CES Rocks the Tech Sector With 140,000-Strong Party
Preliminary attendance figures from the Consumer Electronics Association indicate more than 140,000 industry professionals showed up to this year's International Consumer Electronics Show (CES) -- the world's largest consumer technology trade show -- which took place last week in Las Vegas, Nev. That figure represents a surge from 2010's 120,000 and 2009's 113,085.
The 2011 show set the CES record for international attendees, who numbered 30,000. If early attendance counts are accurate, the increased attendance is a likely indicator of economic improvement in the technology sector, as well as the overall economy.
Motorola was one of the stars of the show, unveiling Android-powered smartphones and tablets. One of the largest technological leaps presented there was the Motorola Atrix 4G, a high-end smartphone that can become a PC and media center by docking with TVs and its own laptop docking station.
Busier and Crazier
Attendees widely praised this year's show for its high population and intense energy.
"It was definitely busier and crazier than past years," William Stofega, program director for mobile device technology and trends at IDC, told the E-Commerce Times. "It seems to suggest there are a lot of things happening, lots of new products. It was definitely at an all-time frenzy."
At CES, all signs pointed to a tech economy that has roared back to life, no doubt helped by the fact that the recession was relatively gentle on the wireless sector.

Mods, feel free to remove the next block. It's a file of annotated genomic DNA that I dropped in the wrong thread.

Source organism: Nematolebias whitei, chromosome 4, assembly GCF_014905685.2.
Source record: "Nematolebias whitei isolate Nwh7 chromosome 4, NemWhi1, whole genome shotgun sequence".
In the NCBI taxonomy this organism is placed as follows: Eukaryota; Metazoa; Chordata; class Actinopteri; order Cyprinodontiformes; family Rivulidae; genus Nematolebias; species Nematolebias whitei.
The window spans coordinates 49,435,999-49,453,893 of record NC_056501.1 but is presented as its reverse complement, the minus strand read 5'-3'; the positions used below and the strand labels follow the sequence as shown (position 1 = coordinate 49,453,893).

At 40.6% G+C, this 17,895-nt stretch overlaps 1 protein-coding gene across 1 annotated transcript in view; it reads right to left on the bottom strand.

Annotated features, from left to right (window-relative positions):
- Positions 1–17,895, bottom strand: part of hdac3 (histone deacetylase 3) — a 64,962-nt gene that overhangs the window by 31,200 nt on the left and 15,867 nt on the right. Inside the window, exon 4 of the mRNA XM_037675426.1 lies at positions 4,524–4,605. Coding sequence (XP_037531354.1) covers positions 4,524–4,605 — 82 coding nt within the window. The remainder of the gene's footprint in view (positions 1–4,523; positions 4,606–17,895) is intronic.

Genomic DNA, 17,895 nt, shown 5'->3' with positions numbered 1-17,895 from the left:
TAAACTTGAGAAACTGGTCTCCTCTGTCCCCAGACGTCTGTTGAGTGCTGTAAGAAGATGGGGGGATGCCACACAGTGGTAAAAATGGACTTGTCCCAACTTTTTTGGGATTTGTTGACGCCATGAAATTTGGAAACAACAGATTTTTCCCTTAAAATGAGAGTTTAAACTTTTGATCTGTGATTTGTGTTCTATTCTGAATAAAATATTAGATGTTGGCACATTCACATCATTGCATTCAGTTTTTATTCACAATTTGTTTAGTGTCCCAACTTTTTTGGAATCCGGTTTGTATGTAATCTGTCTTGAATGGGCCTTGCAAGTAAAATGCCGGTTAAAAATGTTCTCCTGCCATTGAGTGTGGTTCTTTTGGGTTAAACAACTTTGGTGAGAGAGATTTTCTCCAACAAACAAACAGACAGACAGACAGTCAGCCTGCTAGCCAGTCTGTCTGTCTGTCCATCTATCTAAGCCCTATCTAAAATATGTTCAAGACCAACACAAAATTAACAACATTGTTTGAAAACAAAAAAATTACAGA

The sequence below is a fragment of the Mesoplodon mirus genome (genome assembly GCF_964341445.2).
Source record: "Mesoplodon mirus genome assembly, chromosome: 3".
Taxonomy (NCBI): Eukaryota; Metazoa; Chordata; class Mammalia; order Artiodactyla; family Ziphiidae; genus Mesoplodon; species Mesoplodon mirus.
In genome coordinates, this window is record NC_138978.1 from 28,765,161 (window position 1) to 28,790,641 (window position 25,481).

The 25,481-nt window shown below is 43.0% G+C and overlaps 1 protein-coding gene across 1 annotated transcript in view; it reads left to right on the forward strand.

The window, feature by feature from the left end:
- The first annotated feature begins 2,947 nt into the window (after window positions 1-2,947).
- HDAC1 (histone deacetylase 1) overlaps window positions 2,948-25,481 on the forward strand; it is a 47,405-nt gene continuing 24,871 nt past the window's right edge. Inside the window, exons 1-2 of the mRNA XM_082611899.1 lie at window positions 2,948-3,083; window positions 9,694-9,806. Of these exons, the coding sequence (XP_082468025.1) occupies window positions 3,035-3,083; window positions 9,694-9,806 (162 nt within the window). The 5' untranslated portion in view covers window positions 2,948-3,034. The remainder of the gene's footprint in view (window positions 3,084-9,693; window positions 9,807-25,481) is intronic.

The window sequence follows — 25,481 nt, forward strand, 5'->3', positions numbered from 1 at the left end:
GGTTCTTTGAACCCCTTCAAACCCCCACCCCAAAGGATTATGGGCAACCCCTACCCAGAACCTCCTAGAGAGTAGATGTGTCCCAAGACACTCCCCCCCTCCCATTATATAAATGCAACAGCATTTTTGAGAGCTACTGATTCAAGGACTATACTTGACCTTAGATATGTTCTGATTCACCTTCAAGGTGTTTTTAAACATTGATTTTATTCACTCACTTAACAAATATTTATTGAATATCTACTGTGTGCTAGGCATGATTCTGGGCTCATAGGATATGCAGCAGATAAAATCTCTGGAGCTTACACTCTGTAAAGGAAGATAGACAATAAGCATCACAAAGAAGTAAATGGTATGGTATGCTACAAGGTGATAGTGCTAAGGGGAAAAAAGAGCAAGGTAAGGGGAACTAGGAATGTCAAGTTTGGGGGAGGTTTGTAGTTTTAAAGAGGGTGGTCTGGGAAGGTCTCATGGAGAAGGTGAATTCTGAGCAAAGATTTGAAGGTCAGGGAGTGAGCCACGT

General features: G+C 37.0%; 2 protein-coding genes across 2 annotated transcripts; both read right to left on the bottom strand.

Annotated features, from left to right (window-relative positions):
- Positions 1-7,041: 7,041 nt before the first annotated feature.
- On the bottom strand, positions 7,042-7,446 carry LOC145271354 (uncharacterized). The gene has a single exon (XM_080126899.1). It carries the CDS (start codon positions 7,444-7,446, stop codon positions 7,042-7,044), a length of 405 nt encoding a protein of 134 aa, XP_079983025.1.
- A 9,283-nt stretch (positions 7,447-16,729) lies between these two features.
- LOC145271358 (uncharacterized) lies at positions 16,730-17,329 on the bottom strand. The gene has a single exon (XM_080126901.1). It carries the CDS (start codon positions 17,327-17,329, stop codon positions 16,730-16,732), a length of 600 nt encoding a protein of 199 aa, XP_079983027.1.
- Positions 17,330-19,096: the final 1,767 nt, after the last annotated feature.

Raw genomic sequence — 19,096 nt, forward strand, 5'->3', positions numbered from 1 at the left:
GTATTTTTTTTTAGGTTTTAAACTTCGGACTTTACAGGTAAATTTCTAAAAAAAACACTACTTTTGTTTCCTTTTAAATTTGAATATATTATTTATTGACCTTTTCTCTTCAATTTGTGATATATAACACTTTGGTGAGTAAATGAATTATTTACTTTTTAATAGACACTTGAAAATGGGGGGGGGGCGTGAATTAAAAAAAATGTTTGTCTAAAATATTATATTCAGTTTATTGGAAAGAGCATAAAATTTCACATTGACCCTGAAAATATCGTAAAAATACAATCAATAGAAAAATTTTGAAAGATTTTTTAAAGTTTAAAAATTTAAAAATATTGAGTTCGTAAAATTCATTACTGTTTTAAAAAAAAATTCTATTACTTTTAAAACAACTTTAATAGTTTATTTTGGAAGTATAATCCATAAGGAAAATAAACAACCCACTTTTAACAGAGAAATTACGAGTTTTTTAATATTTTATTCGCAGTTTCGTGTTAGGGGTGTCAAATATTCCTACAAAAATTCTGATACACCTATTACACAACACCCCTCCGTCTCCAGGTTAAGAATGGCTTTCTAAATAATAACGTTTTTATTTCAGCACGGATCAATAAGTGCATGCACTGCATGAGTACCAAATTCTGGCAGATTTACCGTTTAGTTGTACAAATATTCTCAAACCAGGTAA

"The mobile phone industry was growing through the downturn," Stofega said. "Some of the high-end products like smartphones did well even during down times."
Motorola: Big Winner
CES is a showcase for companies who hope their latest new idea will become the next big technology product.
"On the OEM side, things are back, and people feel comfortable enough to launch new products in new areas -- tablets and such," Stofega said. "People have an appetite for high-end products."
The widely held view is that Motorola was the big winner this year -- a good thing for Motorola, which has to gain some attention if it wants to compete with Apple.
"Coming out of the show, I was impressed with Motorola," Stofega said. "A lot of people gave them up for dead. They had very innovative products."
RIM Is Coming Back
RIM's light shone a little brighter as it showed off its BlackBerry PlayBook tablet.
"I was amazed by RIM's OS, which made their PlayBook tablet very interesting," said Stofega.
There will always be imitators trying to make cheaper versions of must-have products, and there were plenty of them at the show as well.
"[CES] losers were companies who think they can get away with me-too products," said Stofega. "A lot of Asian manufacturers thought they could just throw something at the market -- the low-cost guys. That doesn't work. You have to have something special."
Windows ARM Wrestle
Though Microsoft failed to present a splashy new tablet, it did take the opportunity at CES to announce its plans to release Windows for ARM chips, which are typically used in smartphones and tablets.
That was the biggest news out of CES for Al Hilwa, program director for applications development software at IDC.
"I think this is a pivotal point that may be seen ... as the move that gives the PC a new strategic future," he told the E-Commerce Times. "It is somewhat symbolic in that lots of work needs to be done to PC software to make PCs behave like smartphones, but it is a marker."
Demand for tablets is accelerating, and companies have been following the lead of Apple's iPad.
"Remarkably absent of course, was Apple, which will likely remain the king of tablets in marketshare for some time to come," said Hilwa. "This year's CES will also be noted for its inflection point on the pace of growth of tablets in the market."